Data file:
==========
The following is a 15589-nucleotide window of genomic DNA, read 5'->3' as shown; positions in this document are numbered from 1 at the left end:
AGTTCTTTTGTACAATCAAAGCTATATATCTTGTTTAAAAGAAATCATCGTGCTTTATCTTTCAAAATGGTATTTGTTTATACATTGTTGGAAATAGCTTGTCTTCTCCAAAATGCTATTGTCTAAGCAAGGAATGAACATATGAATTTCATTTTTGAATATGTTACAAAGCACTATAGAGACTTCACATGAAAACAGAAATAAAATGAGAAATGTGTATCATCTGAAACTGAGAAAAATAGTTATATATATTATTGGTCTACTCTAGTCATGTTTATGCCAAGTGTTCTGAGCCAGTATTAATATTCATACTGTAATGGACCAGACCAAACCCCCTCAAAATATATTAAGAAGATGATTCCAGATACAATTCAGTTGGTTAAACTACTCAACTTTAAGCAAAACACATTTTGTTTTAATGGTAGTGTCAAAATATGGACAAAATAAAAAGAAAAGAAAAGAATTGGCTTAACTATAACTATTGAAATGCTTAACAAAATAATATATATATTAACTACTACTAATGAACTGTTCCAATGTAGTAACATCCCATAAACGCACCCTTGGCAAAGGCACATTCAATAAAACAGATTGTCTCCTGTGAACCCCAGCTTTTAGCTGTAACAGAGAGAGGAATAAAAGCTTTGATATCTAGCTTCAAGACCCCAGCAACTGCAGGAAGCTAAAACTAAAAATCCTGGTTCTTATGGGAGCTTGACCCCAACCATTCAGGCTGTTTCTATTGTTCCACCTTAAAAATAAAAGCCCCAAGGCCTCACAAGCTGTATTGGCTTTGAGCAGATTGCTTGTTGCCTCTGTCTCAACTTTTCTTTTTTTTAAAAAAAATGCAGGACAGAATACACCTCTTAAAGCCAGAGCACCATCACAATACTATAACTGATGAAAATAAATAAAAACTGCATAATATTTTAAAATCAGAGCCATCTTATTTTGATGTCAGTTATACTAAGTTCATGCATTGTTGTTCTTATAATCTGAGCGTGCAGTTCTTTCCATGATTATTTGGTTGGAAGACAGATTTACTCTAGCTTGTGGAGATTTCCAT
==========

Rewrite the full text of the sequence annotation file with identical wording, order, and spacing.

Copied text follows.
The following is a 15589-nucleotide window of genomic DNA, read 5'->3' as shown; positions in this document are numbered from 1 at the left end:
AGTTCTTTTGTACAATCAAAGCTATATATCTTGTTTAAAAGAAATCATCGTGCTTTATCTTTCAAAATGGTATTTGTTTATACATTGTTGGAAATAGCTTGTCTTCTCCAAAATGCTATTGTCTAAGCAAGGAATGAACATATGAATTTCATTTTTGAATATGTTACAAAGCACTATAGAGACTTCACATGAAAACAGAAATAAAATGAGAAATGTGTATCATCTGAAACTGAGAAAAATAGTTATATATATTATTGGTCTACTCTAGTCATGTTTATGCCAAGTGTTCTGAGCCAGTATTAATATTCATACTGTAATGGACCAGACCAAACCCCCTCAAAATATATTAAGAAGATGATTCCAGATACAATTCAGTTGGTTAAACTACTCAACTTTAAGCAAAACACATTTTGTTTTAATGGTAGTGTCAAAATATGGACAAAATAAAAAGAAAAGAAAAGAATTGGCTTAACTATAACTATTGAAATGCTTAACAAAATAATATATATATTAACTACTACTAATGAACTGTTCCAATGTAGTAACATCCCATAAACGCACCCTTGGCAAAGGCACATTCAATAAAACAGATTGTCTCCTGTGAACCCCAGCTTTTAGCTGTAACAGAGAGAGGAATAAAAGCTTTGATATCTAGCTTCAAGACCCCAGCAACTGCAGGAAGCTAAAACTAAAAATCCTGGTTCTTATGGGAGCTTGACCCCAACCATTCAGGCTGTTTCTATTGTTCCACCTTAAAAATAAAAGCCCCAAGGCCTCACAAGCTGTATTGGCTTTGAGCAGATTGCTTGTTGCCTCTGTCTCAACTTTTCTTTTTTTTAAAAAAAATGCAGGACAGAATACACCTCTTAAAGCCAGAGCACCATCACAATACTATAACTGATGAAAATAAATAAAAACTGCATAATATTTTAAAATCAGAGCCATCTTATTTTGATGTCAGTTATACTAAGTTCATGCATTGTTGTTCTTATAATCTGAGCGTGCAGTTCTTTCCATGATTATTTGGTTGGAAGACAGATTTACTCTAGCTTGTGGAGATTTCCAT